I can’t speak for all Radiohead fans, but the music I initially loved by the band was showcased on 90s albums The Bends and OK Computer, a complex yet accessible guitar-based alternative rock sound. The story of 2000’s Kid A is well-known by now — burdened by the expectations of following up OK Computer and looking to evolve as a band, the group reinvented themselves, creating an atmospheric, electronic-based album that has little in the way of radio-friendly singles or mainstream appeal. At least that was the idea, but Kid A became one of the oddest chart-topping albums in music history.
Personally, I hated it. I began getting into Radiohead chronologically, and after loving The Bends and especially OK Computer, Kid A felt like a slap in the face. I felt like the band had betrayed me and that Kid A was just a calculated attempt to piss off my adolescent self who wanted more big guitar songs about being depressed. Even today, it seems like there is a divide among Radiohead fans between those who love their 90s guitar albums and those who prefer their more complex,challenging output from the 2000s.
It took a couple years before I decided to revisit the album, and since then I guess my tastes had evolved somewhat. I suddenly had an urge to listen to Kid A. This time it clicked and made sense to me. (It was strikingly similar to this Onion article where Bill Gates finally gets into the album after several months.)
Nonetheless, I still feel slightly ambivalent about it, because Kid A received such a massive amount of slobbering acclaim at the end of 2009, when it topped most publications’ end of decade lists. It bothers me because I think Kid A has become more about a narrative surrounding the album than its actual music — it’s about the internet age, or the changing landscape of music, or the growing influence of electronica, or whatever. I’ve never felt comfortable shoving an album into a narrative box the way everyone seems to do with Kid A.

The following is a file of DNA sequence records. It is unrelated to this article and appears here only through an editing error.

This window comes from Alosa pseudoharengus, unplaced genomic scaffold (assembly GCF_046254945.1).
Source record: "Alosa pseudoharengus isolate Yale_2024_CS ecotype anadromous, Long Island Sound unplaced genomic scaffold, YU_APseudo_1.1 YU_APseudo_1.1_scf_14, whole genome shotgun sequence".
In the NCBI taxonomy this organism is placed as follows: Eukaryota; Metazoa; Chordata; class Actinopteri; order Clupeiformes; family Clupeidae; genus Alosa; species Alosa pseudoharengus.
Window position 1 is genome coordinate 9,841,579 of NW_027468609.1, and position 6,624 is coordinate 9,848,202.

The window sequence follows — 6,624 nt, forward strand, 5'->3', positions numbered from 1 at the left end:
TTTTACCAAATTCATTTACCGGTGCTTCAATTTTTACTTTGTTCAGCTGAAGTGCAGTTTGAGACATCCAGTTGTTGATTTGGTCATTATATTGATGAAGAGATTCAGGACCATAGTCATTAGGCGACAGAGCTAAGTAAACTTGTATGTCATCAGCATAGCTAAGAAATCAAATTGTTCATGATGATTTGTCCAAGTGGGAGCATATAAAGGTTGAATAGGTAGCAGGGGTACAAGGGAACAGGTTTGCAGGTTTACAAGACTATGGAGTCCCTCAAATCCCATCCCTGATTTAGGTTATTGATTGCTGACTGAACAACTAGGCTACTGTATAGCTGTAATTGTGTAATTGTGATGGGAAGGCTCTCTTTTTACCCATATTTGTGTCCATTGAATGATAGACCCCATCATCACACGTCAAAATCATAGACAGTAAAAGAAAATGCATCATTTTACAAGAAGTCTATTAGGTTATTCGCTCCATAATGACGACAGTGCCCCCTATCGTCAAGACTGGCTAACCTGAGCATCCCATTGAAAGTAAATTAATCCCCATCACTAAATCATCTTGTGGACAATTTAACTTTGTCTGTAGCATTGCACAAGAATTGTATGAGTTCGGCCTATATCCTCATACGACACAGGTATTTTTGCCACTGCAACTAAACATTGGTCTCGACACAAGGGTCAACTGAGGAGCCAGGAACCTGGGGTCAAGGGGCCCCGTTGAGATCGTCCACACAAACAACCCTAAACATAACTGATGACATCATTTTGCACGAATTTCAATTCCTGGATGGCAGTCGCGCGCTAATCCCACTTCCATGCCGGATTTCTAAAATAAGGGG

Instead, I would rather think about Kid A as it pertains to Radiohead themselves, which is where I think its true greatness lies. For a band in their position, it was an incredibly risky album. These days, it’s hard to imagine another band in that position pulling off such a radical shift when they could easily succeed by doing what they’ve been doing. Kid A is very unique in this regard: it required a band like Radiohead having confidence in themselves that they could make it, but also confidence that their rabid, intelligent fanbase would go along with them on the journey.
Kid A didn’t exactly come out of the ether though — listening to OK Computer, I can sometimes hear the beginnings of this phase of the band (especially on tracks like “Fitter Happier” and “No Surprises”) and the album has clear influences in electronica, jazz, and krautrock. Plus it still sounds like Radiohead, mostly because of Thom Yorke’s signature voice, which is always recognizable even when he’s singing lyrics that are often incomprehensible.
Kid A boasts what is probably the best opening song of the decade with “Everything In Its Right Place.” It’s an incredible tone-setter, its lack of guitar and ominous electric piano part instantly indicating that this is album is going to be different. Overall, what sometimes gets forgotten about this album is that it has incredible pacing, the perfect opener giving way to the abstract title track and then the throbbing bass groove of “The National Anthem” (which I wish really was the national anthem).
After Radiohead comes out of the chutes with the most distant, abstract music of their careers, the back-half of Kid A is more accessible. Guitar-driven “Optimistic” is the closest Radiohead comes to recalling their 90s sound, but it has more experimentation than some give it credit for, especially with the jungle-style rhythms. It’s my favorite song on the album, as a testament to my perpetual uncoolness. “Idioteque” is the album’s beat-heavy centerpiece, and it bleeds into “Morning Bell” which is another more accessible song that seems to foreshadow the band’s work on In Rainbows.
Radiohead forsaking their rock roots for Kid A looks especially prescient now after a decade where The Bends style rock fell out of favor with most people. Radiohead had already gained a reputation for making amazing music, but Kid A is where they became known as game-changers and trendsetters, fully establishing themselves as a band that would always play by their own rules.